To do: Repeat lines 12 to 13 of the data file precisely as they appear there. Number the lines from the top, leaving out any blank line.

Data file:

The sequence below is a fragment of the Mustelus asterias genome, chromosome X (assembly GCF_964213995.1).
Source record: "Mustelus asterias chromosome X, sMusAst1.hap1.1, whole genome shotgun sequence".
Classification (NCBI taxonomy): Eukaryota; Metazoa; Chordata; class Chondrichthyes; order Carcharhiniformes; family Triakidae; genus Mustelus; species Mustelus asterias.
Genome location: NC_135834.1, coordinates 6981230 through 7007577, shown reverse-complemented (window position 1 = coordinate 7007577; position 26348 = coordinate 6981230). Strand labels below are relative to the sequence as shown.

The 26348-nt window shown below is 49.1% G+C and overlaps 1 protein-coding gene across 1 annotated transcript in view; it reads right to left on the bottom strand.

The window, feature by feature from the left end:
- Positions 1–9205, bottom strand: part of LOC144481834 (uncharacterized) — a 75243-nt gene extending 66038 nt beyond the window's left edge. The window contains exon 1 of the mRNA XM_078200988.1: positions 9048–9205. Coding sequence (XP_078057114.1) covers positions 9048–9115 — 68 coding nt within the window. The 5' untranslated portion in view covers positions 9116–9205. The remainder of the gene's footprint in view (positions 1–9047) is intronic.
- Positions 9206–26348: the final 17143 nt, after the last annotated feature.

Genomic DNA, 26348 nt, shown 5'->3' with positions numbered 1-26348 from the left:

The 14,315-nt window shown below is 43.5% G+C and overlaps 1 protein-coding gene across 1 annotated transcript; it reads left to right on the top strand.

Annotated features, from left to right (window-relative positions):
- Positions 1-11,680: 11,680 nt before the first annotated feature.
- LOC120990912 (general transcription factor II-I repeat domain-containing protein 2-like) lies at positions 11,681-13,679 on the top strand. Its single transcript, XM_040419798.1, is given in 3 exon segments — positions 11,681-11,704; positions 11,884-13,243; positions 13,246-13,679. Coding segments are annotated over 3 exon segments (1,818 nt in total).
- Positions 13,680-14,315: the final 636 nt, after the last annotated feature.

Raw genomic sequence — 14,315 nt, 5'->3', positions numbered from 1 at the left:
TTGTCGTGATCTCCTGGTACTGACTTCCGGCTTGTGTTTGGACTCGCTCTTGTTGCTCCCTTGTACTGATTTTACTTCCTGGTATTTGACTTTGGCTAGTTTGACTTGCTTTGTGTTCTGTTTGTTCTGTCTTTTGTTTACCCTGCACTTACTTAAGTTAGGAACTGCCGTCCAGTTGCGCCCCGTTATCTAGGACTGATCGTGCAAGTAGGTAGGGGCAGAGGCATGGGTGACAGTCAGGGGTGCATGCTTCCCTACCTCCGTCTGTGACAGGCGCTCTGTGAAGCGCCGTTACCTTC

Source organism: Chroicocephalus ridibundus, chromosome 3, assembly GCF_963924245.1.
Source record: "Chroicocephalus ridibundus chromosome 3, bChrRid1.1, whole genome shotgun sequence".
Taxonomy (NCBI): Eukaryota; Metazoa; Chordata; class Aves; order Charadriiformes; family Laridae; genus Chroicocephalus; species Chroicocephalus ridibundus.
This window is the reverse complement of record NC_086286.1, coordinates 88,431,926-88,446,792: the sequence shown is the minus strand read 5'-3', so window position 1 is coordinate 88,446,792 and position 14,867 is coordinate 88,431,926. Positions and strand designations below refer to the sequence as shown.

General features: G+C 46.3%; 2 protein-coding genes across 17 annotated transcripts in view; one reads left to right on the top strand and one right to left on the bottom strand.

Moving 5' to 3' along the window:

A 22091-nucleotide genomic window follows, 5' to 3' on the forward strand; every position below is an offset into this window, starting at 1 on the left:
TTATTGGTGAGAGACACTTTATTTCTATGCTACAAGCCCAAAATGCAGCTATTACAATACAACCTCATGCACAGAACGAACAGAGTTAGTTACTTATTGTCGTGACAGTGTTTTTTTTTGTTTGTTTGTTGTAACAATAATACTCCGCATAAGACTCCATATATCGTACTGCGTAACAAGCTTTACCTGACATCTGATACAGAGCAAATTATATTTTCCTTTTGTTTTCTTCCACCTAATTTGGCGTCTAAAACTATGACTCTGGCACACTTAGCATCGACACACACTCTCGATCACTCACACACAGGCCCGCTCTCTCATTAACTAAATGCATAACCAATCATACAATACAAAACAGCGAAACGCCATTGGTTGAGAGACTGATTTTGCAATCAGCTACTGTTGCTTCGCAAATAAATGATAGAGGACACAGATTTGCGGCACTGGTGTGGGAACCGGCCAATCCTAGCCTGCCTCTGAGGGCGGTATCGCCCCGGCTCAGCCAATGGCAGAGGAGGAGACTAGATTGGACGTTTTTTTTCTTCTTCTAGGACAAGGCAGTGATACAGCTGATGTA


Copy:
- Positions 1-11,680: 11,680 nt before the first annotated feature.
- LOC120990912 (general transcription factor II-I repeat domain-containing protein 2-like) lies at positions 11,681-13,679 on the top strand. Its single transcript, XM_040419798.1, is given in 3 exon segments — positions 11,681-11,704; positions 11,884-13,243; positions 13,246-13,679. Coding segments are annotated over 3 exon segments (1,818 nt in total).